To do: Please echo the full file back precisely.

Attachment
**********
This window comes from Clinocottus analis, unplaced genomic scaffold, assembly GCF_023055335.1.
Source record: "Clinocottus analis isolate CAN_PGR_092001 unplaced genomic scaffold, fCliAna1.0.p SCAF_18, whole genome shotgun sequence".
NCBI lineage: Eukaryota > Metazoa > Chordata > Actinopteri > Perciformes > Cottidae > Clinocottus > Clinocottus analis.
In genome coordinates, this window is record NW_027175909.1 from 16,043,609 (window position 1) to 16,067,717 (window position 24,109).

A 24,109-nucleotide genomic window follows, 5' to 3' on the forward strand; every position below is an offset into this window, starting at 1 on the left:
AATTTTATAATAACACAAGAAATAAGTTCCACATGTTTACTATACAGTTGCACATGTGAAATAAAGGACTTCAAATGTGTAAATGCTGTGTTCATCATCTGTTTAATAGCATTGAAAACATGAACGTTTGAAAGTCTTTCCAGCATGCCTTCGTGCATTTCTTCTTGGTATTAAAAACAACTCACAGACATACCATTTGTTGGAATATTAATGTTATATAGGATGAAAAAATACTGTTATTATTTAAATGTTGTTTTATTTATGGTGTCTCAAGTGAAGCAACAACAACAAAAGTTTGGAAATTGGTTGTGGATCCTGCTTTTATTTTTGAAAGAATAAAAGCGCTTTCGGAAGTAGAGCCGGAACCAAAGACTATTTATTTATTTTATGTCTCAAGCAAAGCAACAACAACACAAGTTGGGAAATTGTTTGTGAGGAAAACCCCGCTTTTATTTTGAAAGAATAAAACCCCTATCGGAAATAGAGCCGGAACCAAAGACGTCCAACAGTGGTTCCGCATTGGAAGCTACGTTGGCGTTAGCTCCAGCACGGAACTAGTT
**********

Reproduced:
This window comes from Clinocottus analis, unplaced genomic scaffold, assembly GCF_023055335.1.
Source record: "Clinocottus analis isolate CAN_PGR_092001 unplaced genomic scaffold, fCliAna1.0.p SCAF_18, whole genome shotgun sequence".
NCBI lineage: Eukaryota > Metazoa > Chordata > Actinopteri > Perciformes > Cottidae > Clinocottus > Clinocottus analis.
In genome coordinates, this window is record NW_027175909.1 from 16,043,609 (window position 1) to 16,067,717 (window position 24,109).

A 24,109-nucleotide genomic window follows, 5' to 3' on the forward strand; every position below is an offset into this window, starting at 1 on the left:
AATTTTATAATAACACAAGAAATAAGTTCCACATGTTTACTATACAGTTGCACATGTGAAATAAAGGACTTCAAATGTGTAAATGCTGTGTTCATCATCTGTTTAATAGCATTGAAAACATGAACGTTTGAAAGTCTTTCCAGCATGCCTTCGTGCATTTCTTCTTGGTATTAAAAACAACTCACAGACATACCATTTGTTGGAATATTAATGTTATATAGGATGAAAAAATACTGTTATTATTTAAATGTTGTTTTATTTATGGTGTCTCAAGTGAAGCAACAACAACAAAAGTTTGGAAATTGGTTGTGGATCCTGCTTTTATTTTTGAAAGAATAAAAGCGCTTTCGGAAGTAGAGCCGGAACCAAAGACTATTTATTTATTTTATGTCTCAAGCAAAGCAACAACAACACAAGTTGGGAAATTGTTTGTGAGGAAAACCCCGCTTTTATTTTGAAAGAATAAAACCCCTATCGGAAATAGAGCCGGAACCAAAGACGTCCAACAGTGGTTCCGCATTGGAAGCTACGTTGGCGTTAGCTCCAGCACGGAACTAGTT